Only moments away from Kew Botanical Gardens, The Original Maids of Honour has been an extremely popular attraction for decades. As the legend goes, everything started with the cakes – called maids of honour – after which the bakery is named.
One day, Henry VIII tasted the cakes that Anne Boleyn was having and enjoyed them so much that he ‘confiscated’ the recipe and decided to keep it hidden in an iron box inside Richmond Palace. Only years later, in the beginning of the 18th century, Robert Newens – who was an apprentice at the first Original Maids of Honour shop on Hill Street – found the recipe and decided to open his own shop to make and sell the Maids of Honour cakes.
Today’s shop has been rebuilt after the WWII bombing and now belongs to another owner but nothing else has really changed. The shop front has been the same since the reconstruction and the interiors are characterised by quirky features, English china, and old pictures. The main room is cosy and warm and it’s made even more welcoming by a fireplace. Thanks to the 1930s Austin van parked right outside the shop front, customers know – even before stepping inside – that they are about to step back in time.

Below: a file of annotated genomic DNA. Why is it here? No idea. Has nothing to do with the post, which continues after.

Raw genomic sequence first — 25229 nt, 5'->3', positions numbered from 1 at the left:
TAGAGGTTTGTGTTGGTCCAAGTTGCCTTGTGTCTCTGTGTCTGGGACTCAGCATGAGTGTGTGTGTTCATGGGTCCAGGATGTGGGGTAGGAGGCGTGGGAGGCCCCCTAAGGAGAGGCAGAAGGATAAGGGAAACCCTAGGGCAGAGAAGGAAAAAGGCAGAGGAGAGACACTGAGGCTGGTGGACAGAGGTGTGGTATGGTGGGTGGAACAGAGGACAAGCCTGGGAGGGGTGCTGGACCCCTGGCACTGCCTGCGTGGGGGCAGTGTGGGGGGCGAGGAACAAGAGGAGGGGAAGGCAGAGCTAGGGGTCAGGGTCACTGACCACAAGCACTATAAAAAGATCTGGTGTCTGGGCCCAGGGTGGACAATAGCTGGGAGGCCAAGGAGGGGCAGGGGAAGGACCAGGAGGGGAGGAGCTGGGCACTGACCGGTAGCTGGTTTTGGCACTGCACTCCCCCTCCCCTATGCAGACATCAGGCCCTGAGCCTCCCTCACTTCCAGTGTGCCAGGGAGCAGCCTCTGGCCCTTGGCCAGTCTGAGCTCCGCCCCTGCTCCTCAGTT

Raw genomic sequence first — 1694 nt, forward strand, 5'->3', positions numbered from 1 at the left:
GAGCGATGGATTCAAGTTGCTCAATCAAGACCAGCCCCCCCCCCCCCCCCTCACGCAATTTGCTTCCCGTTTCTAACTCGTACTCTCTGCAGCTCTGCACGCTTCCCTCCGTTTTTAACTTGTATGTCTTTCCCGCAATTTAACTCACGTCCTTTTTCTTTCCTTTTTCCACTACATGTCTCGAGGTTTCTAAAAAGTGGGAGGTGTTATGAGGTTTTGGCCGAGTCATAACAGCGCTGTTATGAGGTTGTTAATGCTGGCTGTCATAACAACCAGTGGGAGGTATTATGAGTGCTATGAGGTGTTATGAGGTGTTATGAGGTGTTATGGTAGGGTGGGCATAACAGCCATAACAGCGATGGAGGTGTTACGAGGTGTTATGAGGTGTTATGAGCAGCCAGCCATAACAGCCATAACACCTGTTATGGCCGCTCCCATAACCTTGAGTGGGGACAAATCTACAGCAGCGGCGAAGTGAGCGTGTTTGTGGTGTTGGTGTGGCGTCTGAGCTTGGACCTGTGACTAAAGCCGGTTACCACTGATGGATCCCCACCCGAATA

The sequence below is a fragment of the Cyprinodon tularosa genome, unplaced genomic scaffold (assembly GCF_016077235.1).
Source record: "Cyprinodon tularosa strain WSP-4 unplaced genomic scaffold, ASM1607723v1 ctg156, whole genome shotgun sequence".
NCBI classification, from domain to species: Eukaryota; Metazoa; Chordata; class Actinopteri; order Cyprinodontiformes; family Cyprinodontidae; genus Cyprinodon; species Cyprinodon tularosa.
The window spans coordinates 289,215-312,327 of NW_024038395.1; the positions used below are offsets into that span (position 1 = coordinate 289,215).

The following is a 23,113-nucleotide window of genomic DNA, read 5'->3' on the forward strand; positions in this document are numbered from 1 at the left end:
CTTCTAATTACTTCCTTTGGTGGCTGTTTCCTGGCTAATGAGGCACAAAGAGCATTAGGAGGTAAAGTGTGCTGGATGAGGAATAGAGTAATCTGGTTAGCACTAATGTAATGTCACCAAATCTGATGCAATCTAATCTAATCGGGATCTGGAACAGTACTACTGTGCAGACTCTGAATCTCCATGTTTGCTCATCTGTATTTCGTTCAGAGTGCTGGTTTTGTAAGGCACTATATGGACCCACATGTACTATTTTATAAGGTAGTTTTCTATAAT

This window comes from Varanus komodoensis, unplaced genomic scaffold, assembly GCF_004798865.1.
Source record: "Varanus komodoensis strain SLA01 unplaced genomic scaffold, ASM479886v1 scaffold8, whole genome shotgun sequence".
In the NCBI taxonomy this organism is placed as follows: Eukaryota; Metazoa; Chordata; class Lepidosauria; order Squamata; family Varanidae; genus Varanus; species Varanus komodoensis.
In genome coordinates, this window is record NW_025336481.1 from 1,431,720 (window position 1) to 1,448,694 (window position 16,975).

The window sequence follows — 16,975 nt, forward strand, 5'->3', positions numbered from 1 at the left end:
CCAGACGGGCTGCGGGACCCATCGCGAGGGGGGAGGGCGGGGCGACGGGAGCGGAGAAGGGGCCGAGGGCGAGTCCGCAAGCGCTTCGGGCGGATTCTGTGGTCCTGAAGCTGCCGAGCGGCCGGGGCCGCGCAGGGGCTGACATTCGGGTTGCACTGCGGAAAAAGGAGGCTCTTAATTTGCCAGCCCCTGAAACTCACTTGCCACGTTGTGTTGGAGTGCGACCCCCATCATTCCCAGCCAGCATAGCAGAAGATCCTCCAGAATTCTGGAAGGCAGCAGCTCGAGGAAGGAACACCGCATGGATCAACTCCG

Apart from the signature Maids of Honour cakes, the menu offers a variety of homemade cakes and pastries as well as savoury options and cream teas. Their plain scones are probably one of the best ones you will ever taste – deliciously soft and sweet, but the list of amazing cakes is almost endless.
It’s a real pity that, at times, the great atmosphere is spoiled by the not-overly-friendly service. The all-female staff is – with almost no exception – not a big fan of smiles and small talk. Things get even worse during the busiest times, customers have to wait quite a long time to get the staff’s attention and to be served. But don’t let this put you off, the venue is worth at least a visit and the pastries will immediately bring your smile back.
About the author: